Do you struggle to write blog posts? Developing your craft when it comes to writing can be as intimidating as the buggiest code.
Refining your writing will be another fascinating challenge on your path to mastery. At its best, writing can be very satisfying. While it might feel daunting now, in time it could become something you take real pleasure in.
Yet it can sure feel difficult and daunting to establish yourself in this space. What should you write about? How should you get started? How often should you publish your work? Where? When?
It's a lot to take in.
This post contains some advice to anyone aspiring to technical writing on the web. Also included are some creative writing exercises to help develop your thinking.
Picking A Subject
It is one of the most normal things in the world to commit to writing a blog post, get excited, open up a fresh new document...
... only to stare at a blank screen for thirty minutes and then quit.
Finding a topic to write about is hard. Going into it without a plan can make it close to impossible.
One of the best places is your own recent history. What you've worked on this week is something you've already got relevant experience in. You're also, if only for a little while, wholly invested in the topic.
With that in mind, here are two good questions to start with:
- What's made you excited lately?
- What's a technical challenge you've recently overcome?
Keeping a list of these things, as and when they happen to you, can be useful. It is much too easy to forget these little moments, but they are often the very things people most want to read about.
EXERCISE: At the end of each work day, write a quick summary of what you did on that day and how you feel about it.
EXERCISE: Look through your browser history for the last month. Pick out a resource that solved your problem. Why was it effective?
You Are Almost Definitely Your Own Worst Enemy
You've had a great idea. You are bursting with excitement as you sit down and start writing a new blog post. You try and turn all your exciting ideas into words, but it feels like it's going wrong. You can't phrase things on paper like they are in your mind. You lose your confidence.
Capturing that "inner voice" with your writing is a struggle. It takes a lot of work and a huge amount of time. Even with years of craft, the voice of your writing might not be what you once imagined it to be. You might have a wholly different voice than the writers you most respect and aspire to be like. In time you will learn to grow into your style.
How you overcome your fear in the meantime is something you'll need to work out. But you should commit to publishing your work when the technical aspects are correct. It's always worth double-checking your source code examples. You may never feel ready, and this is OK.
Consider the Audience
Your audience today might not be your audience tomorrow, which is fine. But your reader is important. Different audiences have different responses. Your style is your secret sauce, but does that style communicate to the audience as desired?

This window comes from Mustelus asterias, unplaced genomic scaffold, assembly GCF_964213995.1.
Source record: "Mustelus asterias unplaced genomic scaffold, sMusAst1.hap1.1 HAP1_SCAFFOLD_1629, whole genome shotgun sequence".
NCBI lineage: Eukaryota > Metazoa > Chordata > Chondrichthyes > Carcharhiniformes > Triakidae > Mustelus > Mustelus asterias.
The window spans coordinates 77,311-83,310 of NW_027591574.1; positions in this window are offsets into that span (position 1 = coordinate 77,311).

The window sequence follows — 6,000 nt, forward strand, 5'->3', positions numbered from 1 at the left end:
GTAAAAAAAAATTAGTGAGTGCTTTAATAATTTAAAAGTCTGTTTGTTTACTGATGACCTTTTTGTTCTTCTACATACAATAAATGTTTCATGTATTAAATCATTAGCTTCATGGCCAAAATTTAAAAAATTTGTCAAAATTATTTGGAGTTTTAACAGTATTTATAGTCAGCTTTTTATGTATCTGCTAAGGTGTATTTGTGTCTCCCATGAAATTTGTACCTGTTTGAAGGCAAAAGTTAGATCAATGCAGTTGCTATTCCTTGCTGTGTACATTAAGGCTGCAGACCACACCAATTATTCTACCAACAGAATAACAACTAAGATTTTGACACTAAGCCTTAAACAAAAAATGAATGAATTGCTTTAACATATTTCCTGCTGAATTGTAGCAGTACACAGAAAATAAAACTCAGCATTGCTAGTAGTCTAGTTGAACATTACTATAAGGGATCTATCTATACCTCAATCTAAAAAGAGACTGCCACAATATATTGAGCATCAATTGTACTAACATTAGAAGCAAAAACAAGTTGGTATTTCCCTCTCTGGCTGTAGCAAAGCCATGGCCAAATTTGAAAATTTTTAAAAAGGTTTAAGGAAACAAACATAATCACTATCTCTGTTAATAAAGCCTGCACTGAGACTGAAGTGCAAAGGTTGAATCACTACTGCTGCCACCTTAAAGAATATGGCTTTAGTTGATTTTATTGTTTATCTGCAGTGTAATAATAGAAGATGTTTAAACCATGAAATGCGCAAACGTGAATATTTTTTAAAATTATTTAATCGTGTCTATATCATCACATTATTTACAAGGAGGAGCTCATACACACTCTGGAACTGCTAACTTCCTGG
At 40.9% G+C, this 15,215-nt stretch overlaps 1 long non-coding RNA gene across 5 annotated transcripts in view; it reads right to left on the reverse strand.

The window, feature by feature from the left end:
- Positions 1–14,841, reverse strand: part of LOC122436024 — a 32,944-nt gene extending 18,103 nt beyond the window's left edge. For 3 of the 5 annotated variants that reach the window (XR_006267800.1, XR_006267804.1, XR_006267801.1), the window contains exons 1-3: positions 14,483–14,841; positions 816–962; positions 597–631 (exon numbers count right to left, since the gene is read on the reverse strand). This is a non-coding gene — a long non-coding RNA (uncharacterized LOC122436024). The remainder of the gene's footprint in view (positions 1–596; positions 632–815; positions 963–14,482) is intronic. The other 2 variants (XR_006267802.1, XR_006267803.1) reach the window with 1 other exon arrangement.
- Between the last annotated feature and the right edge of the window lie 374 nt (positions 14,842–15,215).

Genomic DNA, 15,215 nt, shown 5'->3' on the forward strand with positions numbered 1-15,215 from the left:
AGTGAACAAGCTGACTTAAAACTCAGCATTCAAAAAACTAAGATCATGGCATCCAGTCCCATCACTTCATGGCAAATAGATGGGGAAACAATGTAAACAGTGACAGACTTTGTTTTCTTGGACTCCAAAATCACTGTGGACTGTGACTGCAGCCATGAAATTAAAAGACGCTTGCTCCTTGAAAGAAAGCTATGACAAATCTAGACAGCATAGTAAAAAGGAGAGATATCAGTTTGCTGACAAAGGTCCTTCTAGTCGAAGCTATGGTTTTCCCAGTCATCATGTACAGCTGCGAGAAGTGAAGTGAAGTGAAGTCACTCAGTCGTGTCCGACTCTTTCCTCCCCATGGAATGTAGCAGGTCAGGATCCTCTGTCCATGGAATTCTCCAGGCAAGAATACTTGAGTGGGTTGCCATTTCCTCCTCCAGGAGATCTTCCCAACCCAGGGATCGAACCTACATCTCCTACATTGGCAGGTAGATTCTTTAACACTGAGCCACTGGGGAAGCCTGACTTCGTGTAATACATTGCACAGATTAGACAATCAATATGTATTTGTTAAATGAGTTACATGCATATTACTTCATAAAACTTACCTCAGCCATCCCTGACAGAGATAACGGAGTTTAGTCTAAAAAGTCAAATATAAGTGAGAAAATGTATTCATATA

As an example, this piece you are currently reading is being written with brief sentences. The tone is active. It should feel punchy, nippy, and swift. Its goal is to convey a lot of concise information to an audience looking for tips and knowledge. It tries to use short, understandable words and phrases.
It is not written to be ornate, or detailed, or chatty. These things can be fantastic, but it is not the intention of this piece.
EXERCISE: Go through your last few blog posts and make a note about who you intended the audience to be.
EXERCISE: Rewrite an old blog post for a very different audience. This helps you frame your own understanding from different angles.
Set A Time Limit On Your Drafts
You've had a great idea for a blog post, and you start writing up a couple of paragraphs as a draft. The post never leaves your draft folder.
Software is an industry that can attract perfectionists. You might be one of them. You might feel that your writing is never ready for the outside world.
There can be value in drafts. It can be great to get a colleague to read a draft, and then you can make some amends before publishing. It can also be very effective to give yourself an overnight break from a blog post and finish it off with fresh eyes. This is drafting with a purpose, and that's great.
Your drafts are little rockets looking to break escape velocity. They should be free.
Hoarding your drafts is a common mental hurdle, and it can be devastating.
EXERCISE: Try to publish a blog post on the same day each week for a month. Don't beat yourself up if you don't make it.
Separate Publishing And Writing
It is worth considering the difference between writing and publishing. These are different goals.
At the extreme end of publishing is someone who posts an article on Medium every single day, without fail. These articles might lack extensive research, but they likely engage with popular topics. This is a huge skill in itself.
On the other side, those who devote themselves to writing might throw themselves at the form. Their posts might be well researched and very long, but they might also be difficult to read.
Some of history's most intricate and masterful writing is very difficult to read. Is it good writing if it's hard to read? You might have your own opinions on this.
An excessive emphasis on writing might also mean you never feel comfortable publishing. You might always feel your work is not quite ready yet and you need to revise it a few more times.